In the United States, which has unconditionally supported Israel from the start, a subtle shift in stance is noticeable. While Washington initially refused to call for a "ceasefire" in Gaza, it has now started sending implicit messages to Israel as civilian casualties surpass 11,000.
Germany and the United Kingdom continue to support Israel, claiming its right to self-defense. Despite the massacre of thousands of civilians, these countries steadfastly oppose calls for a ceasefire.
In France, President Emmanuel Macron initially expressed support for Israel, but later called on Israel to halt attacks on civilians. However, Paris's response was not consistent in the face of the massacre in Gaza.
Belgium, home to the headquarters of international organizations such as the European Union and NATO, initially supported Israel. However, it changed its stance after attacks targeting civilians in Gaza and called for a war crimes investigation against Israel.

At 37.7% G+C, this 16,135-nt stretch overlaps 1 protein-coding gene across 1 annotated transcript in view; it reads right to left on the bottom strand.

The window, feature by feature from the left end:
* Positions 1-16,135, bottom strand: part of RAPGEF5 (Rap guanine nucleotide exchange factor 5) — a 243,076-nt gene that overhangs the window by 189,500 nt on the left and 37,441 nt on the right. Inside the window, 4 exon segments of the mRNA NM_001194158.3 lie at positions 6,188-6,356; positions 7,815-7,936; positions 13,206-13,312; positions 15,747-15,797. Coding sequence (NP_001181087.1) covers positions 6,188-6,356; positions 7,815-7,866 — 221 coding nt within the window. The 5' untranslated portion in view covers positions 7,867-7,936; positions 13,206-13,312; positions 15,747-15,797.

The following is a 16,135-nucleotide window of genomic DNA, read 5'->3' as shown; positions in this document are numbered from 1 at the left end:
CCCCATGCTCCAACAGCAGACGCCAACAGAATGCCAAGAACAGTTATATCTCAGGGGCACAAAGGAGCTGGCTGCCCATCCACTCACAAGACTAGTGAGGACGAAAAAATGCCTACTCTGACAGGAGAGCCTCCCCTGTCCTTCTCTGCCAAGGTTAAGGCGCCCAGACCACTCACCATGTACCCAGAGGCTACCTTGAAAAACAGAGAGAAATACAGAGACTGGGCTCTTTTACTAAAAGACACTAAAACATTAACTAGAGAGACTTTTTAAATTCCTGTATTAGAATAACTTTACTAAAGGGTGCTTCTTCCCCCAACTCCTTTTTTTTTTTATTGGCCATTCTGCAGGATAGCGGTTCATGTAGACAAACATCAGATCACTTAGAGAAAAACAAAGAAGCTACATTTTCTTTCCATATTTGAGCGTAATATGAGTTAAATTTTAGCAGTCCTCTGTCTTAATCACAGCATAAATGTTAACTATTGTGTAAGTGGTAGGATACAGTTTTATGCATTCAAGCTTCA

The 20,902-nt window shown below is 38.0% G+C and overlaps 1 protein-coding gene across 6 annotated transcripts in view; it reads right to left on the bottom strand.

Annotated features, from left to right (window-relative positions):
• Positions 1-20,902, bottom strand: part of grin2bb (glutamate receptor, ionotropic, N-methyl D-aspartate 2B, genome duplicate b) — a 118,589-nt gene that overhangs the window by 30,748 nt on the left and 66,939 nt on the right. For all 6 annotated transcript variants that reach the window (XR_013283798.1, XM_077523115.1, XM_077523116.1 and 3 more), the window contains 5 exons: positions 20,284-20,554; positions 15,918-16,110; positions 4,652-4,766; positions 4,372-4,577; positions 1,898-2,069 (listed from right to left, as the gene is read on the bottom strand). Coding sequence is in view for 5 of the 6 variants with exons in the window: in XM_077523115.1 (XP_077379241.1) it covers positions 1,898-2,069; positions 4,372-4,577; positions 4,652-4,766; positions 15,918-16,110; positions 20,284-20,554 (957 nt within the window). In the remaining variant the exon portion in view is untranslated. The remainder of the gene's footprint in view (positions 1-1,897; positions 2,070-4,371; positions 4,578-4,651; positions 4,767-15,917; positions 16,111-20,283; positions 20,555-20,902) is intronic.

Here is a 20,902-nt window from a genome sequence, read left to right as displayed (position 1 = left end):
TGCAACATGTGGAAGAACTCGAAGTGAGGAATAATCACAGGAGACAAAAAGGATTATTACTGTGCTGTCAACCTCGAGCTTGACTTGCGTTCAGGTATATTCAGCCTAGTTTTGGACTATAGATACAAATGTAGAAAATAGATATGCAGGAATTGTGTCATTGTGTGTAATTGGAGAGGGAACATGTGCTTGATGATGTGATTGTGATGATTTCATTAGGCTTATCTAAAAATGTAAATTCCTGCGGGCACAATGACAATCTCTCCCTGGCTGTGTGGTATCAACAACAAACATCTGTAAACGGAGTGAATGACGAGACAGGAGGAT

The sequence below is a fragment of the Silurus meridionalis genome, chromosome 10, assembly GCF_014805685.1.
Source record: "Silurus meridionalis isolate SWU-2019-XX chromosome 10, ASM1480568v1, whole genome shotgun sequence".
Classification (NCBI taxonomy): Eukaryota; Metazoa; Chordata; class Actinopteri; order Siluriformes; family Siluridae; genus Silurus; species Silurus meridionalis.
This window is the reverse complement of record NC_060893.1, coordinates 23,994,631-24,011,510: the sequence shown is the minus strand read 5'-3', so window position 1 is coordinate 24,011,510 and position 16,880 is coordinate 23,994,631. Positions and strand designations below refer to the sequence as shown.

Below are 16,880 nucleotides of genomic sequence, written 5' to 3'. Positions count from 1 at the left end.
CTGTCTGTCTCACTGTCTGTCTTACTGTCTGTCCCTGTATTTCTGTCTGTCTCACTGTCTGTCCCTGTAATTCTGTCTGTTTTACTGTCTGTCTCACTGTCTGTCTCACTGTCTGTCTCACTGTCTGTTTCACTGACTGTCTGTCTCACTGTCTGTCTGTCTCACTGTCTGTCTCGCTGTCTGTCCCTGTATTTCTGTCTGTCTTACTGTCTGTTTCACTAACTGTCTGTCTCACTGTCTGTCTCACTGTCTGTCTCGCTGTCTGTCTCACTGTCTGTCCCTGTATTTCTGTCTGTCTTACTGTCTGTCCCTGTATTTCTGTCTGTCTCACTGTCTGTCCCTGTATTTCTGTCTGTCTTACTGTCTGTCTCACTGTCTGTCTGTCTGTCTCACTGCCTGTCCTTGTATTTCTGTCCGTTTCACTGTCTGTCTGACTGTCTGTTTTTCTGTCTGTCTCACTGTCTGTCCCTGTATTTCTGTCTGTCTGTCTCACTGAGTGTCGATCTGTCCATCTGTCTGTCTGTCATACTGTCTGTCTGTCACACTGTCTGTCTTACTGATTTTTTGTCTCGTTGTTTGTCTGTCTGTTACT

Norway, relying on Israel's claim of the right to self-defense, could not remain silent in the face of the killing of thousands of Palestinians. Norwegian Prime Minister Jonas Gahr Store criticized Israel for its disproportionate response and condemned ongoing rocket attacks from Gaza to Israel.
The Irish government called for accountability regarding Israel's attack on the al-Ahli Baptist Hospital in Gaza, emphasizing the need for an immediate ceasefire.
As for the European Union, there has been no call for a ceasefire in the face of Israel's attacks on Gaza. In the UN General Assembly, only 8 out of 27 EU member states supported a resolution calling for a ceasefire in Gaza.
Islamic countries convened urgently to discuss the Gaza agenda, calling for an immediate ceasefire and an investigation. Spain, Colombia, Venezuela, Brazil, and Bolivia are among the countries supporting Palestine.